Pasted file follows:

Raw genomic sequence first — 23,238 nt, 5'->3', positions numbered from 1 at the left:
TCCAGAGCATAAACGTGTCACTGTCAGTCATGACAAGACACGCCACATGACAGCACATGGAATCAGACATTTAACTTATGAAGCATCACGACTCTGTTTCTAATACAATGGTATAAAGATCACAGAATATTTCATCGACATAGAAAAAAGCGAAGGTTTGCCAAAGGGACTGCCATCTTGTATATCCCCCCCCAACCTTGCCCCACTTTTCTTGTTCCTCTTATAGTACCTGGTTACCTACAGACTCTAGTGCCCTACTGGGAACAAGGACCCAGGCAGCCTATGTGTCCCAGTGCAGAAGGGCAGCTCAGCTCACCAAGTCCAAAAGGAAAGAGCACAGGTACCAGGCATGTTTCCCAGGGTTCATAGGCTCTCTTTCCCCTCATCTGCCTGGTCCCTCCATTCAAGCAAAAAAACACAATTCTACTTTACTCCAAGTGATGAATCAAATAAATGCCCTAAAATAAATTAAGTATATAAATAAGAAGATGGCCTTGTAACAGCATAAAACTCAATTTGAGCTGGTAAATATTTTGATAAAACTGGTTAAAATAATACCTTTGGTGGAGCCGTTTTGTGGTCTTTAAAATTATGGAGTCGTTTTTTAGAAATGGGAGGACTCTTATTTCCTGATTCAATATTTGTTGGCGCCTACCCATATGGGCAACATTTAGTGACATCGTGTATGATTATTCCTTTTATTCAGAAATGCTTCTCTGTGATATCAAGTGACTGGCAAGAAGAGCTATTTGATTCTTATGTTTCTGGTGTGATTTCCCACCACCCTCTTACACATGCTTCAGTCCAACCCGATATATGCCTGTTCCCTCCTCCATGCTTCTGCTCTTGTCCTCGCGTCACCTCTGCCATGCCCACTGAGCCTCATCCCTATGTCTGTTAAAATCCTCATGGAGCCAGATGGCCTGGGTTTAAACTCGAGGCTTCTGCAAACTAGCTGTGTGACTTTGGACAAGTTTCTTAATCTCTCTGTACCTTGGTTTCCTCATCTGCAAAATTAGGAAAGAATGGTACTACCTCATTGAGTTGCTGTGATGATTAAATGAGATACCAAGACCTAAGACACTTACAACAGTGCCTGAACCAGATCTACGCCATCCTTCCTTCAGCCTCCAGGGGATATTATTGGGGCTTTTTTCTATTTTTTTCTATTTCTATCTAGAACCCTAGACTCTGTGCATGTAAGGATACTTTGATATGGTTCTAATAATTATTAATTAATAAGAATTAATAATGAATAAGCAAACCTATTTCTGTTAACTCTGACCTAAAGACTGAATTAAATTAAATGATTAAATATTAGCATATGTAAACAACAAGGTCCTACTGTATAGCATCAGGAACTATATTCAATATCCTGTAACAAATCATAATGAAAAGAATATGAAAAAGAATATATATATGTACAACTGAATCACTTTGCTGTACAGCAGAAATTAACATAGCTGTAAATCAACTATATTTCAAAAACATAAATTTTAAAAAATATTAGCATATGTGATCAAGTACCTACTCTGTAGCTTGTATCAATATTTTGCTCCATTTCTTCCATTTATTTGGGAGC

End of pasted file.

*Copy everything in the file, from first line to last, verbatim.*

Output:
Raw genomic sequence first — 23,238 nt, 5'->3', positions numbered from 1 at the left:
TCCAGAGCATAAACGTGTCACTGTCAGTCATGACAAGACACGCCACATGACAGCACATGGAATCAGACATTTAACTTATGAAGCATCACGACTCTGTTTCTAATACAATGGTATAAAGATCACAGAATATTTCATCGACATAGAAAAAAGCGAAGGTTTGCCAAAGGGACTGCCATCTTGTATATCCCCCCCCAACCTTGCCCCACTTTTCTTGTTCCTCTTATAGTACCTGGTTACCTACAGACTCTAGTGCCCTACTGGGAACAAGGACCCAGGCAGCCTATGTGTCCCAGTGCAGAAGGGCAGCTCAGCTCACCAAGTCCAAAAGGAAAGAGCACAGGTACCAGGCATGTTTCCCAGGGTTCATAGGCTCTCTTTCCCCTCATCTGCCTGGTCCCTCCATTCAAGCAAAAAAACACAATTCTACTTTACTCCAAGTGATGAATCAAATAAATGCCCTAAAATAAATTAAGTATATAAATAAGAAGATGGCCTTGTAACAGCATAAAACTCAATTTGAGCTGGTAAATATTTTGATAAAACTGGTTAAAATAATACCTTTGGTGGAGCCGTTTTGTGGTCTTTAAAATTATGGAGTCGTTTTTTAGAAATGGGAGGACTCTTATTTCCTGATTCAATATTTGTTGGCGCCTACCCATATGGGCAACATTTAGTGACATCGTGTATGATTATTCCTTTTATTCAGAAATGCTTCTCTGTGATATCAAGTGACTGGCAAGAAGAGCTATTTGATTCTTATGTTTCTGGTGTGATTTCCCACCACCCTCTTACACATGCTTCAGTCCAACCCGATATATGCCTGTTCCCTCCTCCATGCTTCTGCTCTTGTCCTCGCGTCACCTCTGCCATGCCCACTGAGCCTCATCCCTATGTCTGTTAAAATCCTCATGGAGCCAGATGGCCTGGGTTTAAACTCGAGGCTTCTGCAAACTAGCTGTGTGACTTTGGACAAGTTTCTTAATCTCTCTGTACCTTGGTTTCCTCATCTGCAAAATTAGGAAAGAATGGTACTACCTCATTGAGTTGCTGTGATGATTAAATGAGATACCAAGACCTAAGACACTTACAACAGTGCCTGAACCAGATCTACGCCATCCTTCCTTCAGCCTCCAGGGGATATTATTGGGGCTTTTTTCTATTTTTTTCTATTTCTATCTAGAACCCTAGACTCTGTGCATGTAAGGATACTTTGATATGGTTCTAATAATTATTAATTAATAAGAATTAATAATGAATAAGCAAACCTATTTCTGTTAACTCTGACCTAAAGACTGAATTAAATTAAATGATTAAATATTAGCATATGTAAACAACAAGGTCCTACTGTATAGCATCAGGAACTATATTCAATATCCTGTAACAAATCATAATGAAAAGAATATGAAAAAGAATATATATATGTACAACTGAATCACTTTGCTGTACAGCAGAAATTAACATAGCTGTAAATCAACTATATTTCAAAAACATAAATTTTAAAAAATATTAGCATATGTGATCAAGTACCTACTCTGTAGCTTGTATCAATATTTTGCTCCATTTCTTCCATTTATTTGGGAGC